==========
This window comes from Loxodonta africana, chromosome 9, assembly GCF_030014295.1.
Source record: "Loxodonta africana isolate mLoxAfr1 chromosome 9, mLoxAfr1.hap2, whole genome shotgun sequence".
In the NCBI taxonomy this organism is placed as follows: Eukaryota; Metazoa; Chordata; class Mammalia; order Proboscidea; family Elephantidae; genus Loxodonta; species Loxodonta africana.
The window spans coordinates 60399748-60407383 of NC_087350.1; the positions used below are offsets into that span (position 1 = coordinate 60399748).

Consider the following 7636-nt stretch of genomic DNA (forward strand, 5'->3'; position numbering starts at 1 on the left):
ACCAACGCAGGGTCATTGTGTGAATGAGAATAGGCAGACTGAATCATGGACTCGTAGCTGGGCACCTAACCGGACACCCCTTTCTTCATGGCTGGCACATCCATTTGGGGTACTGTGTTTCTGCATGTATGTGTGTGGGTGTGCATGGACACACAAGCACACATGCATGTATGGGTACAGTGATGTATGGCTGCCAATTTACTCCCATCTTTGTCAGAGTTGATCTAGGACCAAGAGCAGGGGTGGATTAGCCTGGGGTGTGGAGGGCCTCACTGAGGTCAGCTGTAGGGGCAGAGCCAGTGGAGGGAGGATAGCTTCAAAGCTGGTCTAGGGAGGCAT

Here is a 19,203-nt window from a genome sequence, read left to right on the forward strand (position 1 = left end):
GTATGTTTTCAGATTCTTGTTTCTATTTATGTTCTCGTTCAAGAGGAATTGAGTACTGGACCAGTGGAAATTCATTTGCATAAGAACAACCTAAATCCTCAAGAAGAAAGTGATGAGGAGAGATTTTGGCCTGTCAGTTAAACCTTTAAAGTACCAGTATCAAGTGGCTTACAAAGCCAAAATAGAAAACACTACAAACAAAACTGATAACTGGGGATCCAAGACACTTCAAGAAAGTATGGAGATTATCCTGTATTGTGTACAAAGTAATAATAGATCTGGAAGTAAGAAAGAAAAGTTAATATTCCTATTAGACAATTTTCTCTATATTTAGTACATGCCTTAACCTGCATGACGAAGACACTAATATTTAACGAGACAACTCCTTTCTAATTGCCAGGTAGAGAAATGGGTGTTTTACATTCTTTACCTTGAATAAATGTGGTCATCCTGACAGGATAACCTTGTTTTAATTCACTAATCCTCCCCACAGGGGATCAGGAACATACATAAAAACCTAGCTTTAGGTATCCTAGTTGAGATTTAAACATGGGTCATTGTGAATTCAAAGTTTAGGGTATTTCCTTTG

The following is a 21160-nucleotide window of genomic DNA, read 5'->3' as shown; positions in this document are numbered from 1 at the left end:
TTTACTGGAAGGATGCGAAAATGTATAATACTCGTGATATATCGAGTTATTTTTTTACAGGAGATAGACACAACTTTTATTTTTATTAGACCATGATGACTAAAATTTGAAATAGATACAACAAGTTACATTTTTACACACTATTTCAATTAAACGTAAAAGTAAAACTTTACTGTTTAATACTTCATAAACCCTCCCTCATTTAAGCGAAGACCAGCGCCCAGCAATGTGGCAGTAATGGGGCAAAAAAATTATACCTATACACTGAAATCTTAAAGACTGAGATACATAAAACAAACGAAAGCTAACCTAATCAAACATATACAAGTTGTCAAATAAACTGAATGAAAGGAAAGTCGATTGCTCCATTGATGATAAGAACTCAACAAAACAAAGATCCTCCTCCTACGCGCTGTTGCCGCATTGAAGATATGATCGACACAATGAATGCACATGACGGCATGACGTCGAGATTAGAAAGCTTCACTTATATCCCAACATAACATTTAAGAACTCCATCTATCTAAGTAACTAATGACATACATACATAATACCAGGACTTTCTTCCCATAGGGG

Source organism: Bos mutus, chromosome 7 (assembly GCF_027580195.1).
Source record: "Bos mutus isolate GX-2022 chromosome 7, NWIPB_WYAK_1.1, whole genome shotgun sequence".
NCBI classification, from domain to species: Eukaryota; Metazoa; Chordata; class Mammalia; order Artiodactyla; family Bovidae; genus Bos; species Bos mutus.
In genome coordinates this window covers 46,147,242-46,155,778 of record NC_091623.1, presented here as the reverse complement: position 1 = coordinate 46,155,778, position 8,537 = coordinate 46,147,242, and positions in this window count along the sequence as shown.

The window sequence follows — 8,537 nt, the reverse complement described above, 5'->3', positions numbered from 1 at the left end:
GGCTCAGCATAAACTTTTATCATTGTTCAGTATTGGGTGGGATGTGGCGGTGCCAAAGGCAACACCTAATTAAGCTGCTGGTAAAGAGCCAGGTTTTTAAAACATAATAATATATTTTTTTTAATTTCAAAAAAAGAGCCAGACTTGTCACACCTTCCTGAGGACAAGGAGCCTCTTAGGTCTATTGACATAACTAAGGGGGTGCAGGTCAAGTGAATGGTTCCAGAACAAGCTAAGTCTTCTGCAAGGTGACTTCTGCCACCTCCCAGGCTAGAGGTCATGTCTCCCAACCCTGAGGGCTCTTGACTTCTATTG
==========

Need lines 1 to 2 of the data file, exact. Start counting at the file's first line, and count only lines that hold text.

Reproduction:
This window comes from Loxodonta africana, chromosome 9, assembly GCF_030014295.1.
Source record: "Loxodonta africana isolate mLoxAfr1 chromosome 9, mLoxAfr1.hap2, whole genome shotgun sequence".